1. Do Your Homework

Before reaching out to any UX design firm, think about the following questions:

  • Why are you looking for a UX agency now?
  • What problems are you trying to solve?
  • What is the end goal of the project?
  • What is your budget?
  • What is your timeline?
  • What is your ideal workflow & process when working with external firms and agencies?
  • Can you clearly explain your company’s brand and core values? (you’d be shocked how many companies can’t do that)

2.   Niche Experience

Every UX agency has an impressive portfolio with brand-name clients. It is, however, more important to focus on the industries they’ve worked with. If you are a fintech company and the UX agency works mainly with food & beverage clients, it might not be the best firm for your business. Sometimes it’s better to work with boutique UX agencies with a niche rather than large generalist firms. 

3.  Communication & Project Management

Communication is one of the most important elements for a client to feel comfortable. From the very first contact, a client must feel the UX firm’s excitement and enthusiasm to work on their project. It’s not only about responding to questions but taking additional steps to educate them about everything related to the project. 

Feeling comfortable with the project manager’s communication style is also extremely important as they will be the primary go-to person for the entirety of the project. While timely check-ins and updates are crucial, a PM must also possess soft skills. UX projects can be costly and run into hurdles, making the experience overwhelming and frustrating. Having a patient and empathetic PM that keeps you in the loop of everything can make the project go a lot smoother.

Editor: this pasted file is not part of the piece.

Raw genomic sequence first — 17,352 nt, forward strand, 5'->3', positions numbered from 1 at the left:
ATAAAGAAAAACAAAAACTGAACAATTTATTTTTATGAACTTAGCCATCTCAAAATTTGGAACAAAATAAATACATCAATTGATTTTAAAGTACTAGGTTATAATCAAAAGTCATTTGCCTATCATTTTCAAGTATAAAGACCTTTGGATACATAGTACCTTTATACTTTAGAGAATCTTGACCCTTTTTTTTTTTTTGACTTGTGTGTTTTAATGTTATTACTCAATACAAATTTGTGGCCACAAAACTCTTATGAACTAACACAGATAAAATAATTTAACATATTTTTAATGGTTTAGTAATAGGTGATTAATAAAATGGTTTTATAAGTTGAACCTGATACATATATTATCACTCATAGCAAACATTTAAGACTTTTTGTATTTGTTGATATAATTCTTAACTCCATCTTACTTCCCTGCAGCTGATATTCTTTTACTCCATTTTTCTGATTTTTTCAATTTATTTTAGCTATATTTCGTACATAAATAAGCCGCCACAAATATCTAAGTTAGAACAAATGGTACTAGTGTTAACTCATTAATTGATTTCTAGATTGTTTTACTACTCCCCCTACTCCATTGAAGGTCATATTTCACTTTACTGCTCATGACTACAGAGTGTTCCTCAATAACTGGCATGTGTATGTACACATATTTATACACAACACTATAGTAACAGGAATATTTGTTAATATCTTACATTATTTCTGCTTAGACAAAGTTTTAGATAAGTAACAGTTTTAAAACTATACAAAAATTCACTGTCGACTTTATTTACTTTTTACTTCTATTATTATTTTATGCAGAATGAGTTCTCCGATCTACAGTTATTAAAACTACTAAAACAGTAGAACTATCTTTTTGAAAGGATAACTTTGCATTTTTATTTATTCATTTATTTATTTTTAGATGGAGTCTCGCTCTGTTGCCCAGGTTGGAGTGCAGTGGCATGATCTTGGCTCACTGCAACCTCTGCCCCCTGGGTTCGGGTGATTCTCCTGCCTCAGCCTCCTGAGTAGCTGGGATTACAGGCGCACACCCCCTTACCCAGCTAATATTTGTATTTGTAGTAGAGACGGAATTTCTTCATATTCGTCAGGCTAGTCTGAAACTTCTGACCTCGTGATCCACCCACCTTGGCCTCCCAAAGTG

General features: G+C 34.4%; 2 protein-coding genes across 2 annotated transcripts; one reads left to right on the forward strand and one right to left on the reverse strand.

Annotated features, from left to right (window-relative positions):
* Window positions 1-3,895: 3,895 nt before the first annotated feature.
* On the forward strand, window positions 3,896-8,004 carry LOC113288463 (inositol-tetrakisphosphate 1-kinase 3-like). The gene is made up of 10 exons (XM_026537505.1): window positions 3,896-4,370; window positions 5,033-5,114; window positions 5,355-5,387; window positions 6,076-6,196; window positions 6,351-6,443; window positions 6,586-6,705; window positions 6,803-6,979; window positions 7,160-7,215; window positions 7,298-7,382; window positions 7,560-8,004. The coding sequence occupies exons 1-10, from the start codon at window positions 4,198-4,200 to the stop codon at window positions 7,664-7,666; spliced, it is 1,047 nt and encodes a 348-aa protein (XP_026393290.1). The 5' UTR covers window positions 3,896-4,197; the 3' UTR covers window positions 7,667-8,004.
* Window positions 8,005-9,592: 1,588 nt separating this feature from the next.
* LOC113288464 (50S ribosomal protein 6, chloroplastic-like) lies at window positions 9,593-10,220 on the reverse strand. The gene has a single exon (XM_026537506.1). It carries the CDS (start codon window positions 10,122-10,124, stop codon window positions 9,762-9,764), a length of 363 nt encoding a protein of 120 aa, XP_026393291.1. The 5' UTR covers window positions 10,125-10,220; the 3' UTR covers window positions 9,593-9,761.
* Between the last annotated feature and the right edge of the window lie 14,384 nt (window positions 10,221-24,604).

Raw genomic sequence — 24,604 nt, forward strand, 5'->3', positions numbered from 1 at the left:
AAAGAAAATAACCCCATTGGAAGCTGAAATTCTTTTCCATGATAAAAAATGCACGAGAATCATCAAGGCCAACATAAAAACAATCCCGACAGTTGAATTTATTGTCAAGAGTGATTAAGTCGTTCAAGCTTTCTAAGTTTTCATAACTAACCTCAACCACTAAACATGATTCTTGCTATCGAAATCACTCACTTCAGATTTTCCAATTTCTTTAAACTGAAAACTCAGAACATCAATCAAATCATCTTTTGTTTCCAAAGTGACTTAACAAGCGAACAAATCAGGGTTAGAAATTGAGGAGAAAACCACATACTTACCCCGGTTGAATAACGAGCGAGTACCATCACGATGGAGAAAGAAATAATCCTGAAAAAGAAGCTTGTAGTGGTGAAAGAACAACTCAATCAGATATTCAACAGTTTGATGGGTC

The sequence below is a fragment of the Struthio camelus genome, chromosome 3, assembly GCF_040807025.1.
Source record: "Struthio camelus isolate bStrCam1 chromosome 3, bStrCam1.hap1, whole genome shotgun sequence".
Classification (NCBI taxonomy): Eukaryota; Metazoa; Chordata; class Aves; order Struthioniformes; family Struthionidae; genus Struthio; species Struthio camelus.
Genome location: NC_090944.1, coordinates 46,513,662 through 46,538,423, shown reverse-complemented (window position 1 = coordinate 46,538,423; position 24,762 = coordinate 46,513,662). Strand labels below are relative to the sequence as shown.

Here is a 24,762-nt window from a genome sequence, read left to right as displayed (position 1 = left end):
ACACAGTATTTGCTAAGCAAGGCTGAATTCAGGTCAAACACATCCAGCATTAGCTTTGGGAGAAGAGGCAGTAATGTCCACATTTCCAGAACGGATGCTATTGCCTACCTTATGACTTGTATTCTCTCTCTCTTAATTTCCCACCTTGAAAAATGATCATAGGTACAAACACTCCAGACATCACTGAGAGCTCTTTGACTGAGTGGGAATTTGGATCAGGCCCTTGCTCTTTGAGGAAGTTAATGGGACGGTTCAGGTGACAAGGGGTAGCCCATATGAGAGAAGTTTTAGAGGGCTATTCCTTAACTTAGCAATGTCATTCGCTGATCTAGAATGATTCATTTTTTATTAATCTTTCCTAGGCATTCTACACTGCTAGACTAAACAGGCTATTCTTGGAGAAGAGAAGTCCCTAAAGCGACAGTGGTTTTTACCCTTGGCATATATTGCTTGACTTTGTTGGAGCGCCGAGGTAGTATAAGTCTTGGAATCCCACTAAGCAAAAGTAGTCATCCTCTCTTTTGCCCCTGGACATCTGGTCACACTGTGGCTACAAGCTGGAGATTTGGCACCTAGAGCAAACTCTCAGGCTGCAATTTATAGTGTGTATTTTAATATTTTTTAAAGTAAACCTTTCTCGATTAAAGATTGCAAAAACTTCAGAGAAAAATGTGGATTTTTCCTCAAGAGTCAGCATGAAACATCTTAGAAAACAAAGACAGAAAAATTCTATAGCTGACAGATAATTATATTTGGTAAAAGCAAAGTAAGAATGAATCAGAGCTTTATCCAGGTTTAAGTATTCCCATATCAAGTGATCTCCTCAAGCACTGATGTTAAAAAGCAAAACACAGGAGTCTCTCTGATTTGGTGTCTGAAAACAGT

4.   Matrixes & Case Studies

While it’s easy to get distracted by complex interfaces and shiny eye-candy designs, at the end of the day it’s all about numbers. UX is a quantitative and qualitative field with the ultimate goal of helping companies increase their bottom line. Along with before/after design comparisons, potential clients should request statistics and case studies that include relevant metrics and KPIs such as increased sales, page views, conversions, etc. 

5.    Team

Although during the UX agency selection process, clients get courted by founders, senior partners, or creative directors, it’s equally important to meet the entire UX team. Request to talk to a lead designer along with other team members. This not only helps understand the core competencies of different contributors but also determines if the agency has a team capable of carrying out all areas of UX. 

Talking to the team also helps understand the process. While every agency has its own and it changes based on the project, understanding the process helps clients understand what different members bring to the project and at what point. 

6.   Social Proof

Client reviews and testimonials speak for themselves and it’s a great start when researching UX firms. If you know someone that has previously worked with a particular agency, reach out and ask about their experience. It’s also a standard practice to ask the UX agency to provide contact information for previous clients. This can help get an idea of what it’s really like working with them. Third-party review website such as Clutch is also a good resource to get a sense of the UX agency’s work. Last but not least, Google stalking can help gather useful information to determine if the agency is trustworthy.